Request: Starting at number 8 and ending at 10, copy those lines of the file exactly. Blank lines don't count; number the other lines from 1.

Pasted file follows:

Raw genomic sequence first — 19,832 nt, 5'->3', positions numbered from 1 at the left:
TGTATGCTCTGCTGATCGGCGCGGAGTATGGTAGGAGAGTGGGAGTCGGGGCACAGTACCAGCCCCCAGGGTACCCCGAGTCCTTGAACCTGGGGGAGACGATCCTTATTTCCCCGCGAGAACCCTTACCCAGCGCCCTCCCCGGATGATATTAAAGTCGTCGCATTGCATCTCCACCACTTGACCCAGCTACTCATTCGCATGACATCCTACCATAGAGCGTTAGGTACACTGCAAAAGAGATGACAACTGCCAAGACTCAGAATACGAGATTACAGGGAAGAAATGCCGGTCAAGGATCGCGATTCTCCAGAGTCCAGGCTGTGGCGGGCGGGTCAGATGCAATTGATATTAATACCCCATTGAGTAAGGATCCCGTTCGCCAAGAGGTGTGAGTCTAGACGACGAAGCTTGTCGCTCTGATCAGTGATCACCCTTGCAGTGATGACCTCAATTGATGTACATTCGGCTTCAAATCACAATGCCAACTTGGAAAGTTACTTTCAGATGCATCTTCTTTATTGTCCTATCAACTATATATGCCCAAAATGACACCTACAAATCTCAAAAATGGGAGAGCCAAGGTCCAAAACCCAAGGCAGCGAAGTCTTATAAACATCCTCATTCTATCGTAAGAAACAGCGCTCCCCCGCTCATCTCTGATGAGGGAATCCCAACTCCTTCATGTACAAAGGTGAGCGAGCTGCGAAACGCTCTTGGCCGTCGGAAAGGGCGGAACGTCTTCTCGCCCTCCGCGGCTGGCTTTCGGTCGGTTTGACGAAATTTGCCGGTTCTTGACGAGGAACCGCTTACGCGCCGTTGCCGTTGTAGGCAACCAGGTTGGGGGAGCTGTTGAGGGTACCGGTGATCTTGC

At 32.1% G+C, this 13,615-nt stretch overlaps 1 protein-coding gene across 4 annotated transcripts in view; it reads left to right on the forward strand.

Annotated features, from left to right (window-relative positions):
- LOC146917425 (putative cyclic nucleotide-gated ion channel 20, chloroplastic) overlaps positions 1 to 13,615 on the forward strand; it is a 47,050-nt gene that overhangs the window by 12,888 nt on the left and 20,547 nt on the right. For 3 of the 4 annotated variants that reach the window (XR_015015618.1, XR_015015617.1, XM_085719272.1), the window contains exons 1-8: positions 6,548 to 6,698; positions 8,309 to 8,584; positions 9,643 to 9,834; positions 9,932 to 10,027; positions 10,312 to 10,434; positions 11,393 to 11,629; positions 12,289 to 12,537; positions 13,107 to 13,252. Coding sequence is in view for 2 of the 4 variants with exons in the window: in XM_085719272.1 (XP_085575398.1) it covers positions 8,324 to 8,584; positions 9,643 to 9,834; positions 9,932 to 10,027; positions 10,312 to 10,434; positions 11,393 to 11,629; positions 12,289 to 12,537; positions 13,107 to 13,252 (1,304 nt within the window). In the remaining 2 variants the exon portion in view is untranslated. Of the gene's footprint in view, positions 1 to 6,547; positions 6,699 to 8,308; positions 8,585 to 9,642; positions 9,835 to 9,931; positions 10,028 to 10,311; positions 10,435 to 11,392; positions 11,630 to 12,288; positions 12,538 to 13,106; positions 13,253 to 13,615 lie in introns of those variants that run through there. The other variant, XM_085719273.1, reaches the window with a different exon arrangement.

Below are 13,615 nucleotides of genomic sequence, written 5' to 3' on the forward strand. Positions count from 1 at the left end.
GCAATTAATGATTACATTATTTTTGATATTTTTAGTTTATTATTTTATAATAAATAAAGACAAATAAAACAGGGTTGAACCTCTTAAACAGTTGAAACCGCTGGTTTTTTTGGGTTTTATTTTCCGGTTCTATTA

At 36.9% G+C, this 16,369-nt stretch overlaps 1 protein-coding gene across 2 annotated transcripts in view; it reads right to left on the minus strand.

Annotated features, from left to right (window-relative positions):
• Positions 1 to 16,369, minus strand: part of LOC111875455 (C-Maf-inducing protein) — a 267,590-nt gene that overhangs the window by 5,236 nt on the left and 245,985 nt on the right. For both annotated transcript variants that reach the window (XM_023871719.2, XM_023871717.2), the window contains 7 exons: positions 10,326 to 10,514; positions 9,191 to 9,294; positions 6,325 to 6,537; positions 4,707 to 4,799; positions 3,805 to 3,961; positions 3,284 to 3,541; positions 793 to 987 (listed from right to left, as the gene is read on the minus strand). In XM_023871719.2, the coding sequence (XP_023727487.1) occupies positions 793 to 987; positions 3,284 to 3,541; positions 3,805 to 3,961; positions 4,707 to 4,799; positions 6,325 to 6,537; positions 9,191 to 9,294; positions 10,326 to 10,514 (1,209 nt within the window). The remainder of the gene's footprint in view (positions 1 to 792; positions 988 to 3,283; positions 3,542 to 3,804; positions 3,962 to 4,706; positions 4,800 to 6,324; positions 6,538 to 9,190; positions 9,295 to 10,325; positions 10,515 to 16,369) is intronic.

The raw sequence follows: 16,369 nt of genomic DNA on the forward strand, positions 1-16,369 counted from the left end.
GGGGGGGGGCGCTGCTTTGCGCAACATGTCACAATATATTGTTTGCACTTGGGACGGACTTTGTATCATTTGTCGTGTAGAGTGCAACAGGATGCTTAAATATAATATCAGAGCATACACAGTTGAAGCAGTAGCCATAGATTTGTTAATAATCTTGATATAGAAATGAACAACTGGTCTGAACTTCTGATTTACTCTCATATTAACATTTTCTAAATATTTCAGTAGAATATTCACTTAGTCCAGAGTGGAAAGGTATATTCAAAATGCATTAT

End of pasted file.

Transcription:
At 36.9% G+C, this 16,369-nt stretch overlaps 1 protein-coding gene across 2 annotated transcripts in view; it reads right to left on the minus strand.

Annotated features, from left to right (window-relative positions):
• Positions 1 to 16,369, minus strand: part of LOC111875455 (C-Maf-inducing protein) — a 267,590-nt gene that overhangs the window by 5,236 nt on the left and 245,985 nt on the right. For both annotated transcript variants that reach the window (XM_023871719.2, XM_023871717.2), the window contains 7 exons: positions 10,326 to 10,514; positions 9,191 to 9,294; positions 6,325 to 6,537; positions 4,707 to 4,799; positions 3,805 to 3,961; positions 3,284 to 3,541; positions 793 to 987 (listed from right to left, as the gene is read on the minus strand). In XM_023871719.2, the coding sequence (XP_023727487.1) occupies positions 793 to 987; positions 3,284 to 3,541; positions 3,805 to 3,961; positions 4,707 to 4,799; positions 6,325 to 6,537; positions 9,191 to 9,294; positions 10,326 to 10,514 (1,209 nt within the window). The remainder of the gene's footprint in view (positions 1 to 792; positions 988 to 3,283; positions 3,542 to 3,804; positions 3,962 to 4,706; positions 4,800 to 6,324; positions 6,538 to 9,190; positions 9,295 to 10,325; positions 10,515 to 16,369) is intronic.